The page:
The latest NFPA information we could find on firefighter deaths shows that there are around 70 firefighter deaths in the line of duty per year in the united states. By contrast, there are usually about 180 line of duty police officer deaths annually in the USA. There are comparable numbers of police and firefighters in the US (between 800,000 and 1,000,000) if you include volunteer firefighters – meaning we can reasonably assume you’re statistically more likely to die in the line of duty as a police officer than a firefighter.
But we should also consider other danger factors. Police have to deal with people with firearms on a regular basis. They’re also much more likely to be dealing with dangerous criminals, domestic violence disputes, and other potentially dangerous members of the public. So, while statistically you’ve got a low chance of dying, every call may involve a serious altercation with a dangerous individual.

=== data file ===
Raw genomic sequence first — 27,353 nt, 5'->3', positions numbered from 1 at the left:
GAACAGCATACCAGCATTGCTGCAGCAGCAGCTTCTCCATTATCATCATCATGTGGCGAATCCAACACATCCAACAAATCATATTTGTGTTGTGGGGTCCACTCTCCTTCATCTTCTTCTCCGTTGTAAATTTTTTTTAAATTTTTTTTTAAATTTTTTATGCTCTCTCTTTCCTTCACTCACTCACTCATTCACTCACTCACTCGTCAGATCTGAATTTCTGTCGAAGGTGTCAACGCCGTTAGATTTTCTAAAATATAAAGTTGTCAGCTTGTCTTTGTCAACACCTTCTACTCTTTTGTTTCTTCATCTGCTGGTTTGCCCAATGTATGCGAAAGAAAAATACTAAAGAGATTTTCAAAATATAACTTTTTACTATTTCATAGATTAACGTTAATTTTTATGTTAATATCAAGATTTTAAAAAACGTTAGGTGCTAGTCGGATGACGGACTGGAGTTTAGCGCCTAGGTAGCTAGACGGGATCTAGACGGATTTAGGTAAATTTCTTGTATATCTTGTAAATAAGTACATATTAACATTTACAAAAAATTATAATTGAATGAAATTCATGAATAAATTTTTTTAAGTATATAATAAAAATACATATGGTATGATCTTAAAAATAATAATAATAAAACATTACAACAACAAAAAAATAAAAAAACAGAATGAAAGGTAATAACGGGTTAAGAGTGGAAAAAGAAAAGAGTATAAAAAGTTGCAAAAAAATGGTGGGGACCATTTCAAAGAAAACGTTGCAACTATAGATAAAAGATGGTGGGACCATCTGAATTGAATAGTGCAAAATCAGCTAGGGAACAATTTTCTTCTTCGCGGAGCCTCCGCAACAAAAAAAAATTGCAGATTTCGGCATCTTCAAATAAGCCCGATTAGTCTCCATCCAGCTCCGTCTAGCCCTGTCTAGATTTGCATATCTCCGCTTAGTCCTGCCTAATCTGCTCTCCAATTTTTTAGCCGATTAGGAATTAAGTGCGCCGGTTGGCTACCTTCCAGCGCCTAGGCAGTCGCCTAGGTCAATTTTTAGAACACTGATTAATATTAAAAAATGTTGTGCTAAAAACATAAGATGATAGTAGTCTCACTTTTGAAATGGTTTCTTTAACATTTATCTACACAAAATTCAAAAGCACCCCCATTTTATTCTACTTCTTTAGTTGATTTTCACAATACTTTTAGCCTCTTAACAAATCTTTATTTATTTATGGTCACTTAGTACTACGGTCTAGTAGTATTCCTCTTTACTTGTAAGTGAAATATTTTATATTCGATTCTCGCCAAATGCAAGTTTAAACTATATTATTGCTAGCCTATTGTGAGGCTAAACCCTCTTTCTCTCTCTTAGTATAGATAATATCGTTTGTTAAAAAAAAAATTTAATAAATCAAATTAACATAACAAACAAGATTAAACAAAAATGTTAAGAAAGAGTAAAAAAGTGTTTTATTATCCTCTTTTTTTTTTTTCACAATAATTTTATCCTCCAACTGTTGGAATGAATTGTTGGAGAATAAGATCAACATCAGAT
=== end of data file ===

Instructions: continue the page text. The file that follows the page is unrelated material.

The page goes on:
But firefighters often face a very different danger: nature. Fires can destroy the structure of buildings, causing them to collapse on you. You often have to run into danger while others run away. Plus, as an Firefighter/EMT, you may be called to a situation where you have to give first aid to people who are violent or on drugs. So, firefighters aren’t immune to the dangers posed by violent members of the public either.
3. Public Opinion
Public opinion polls regularly cite nurses and firefighters as the most trusted professions in the world. Police officers also tend to rate highly, but as this respected Gallup poll highlights, firefighters are regularly rated more highly than police officers.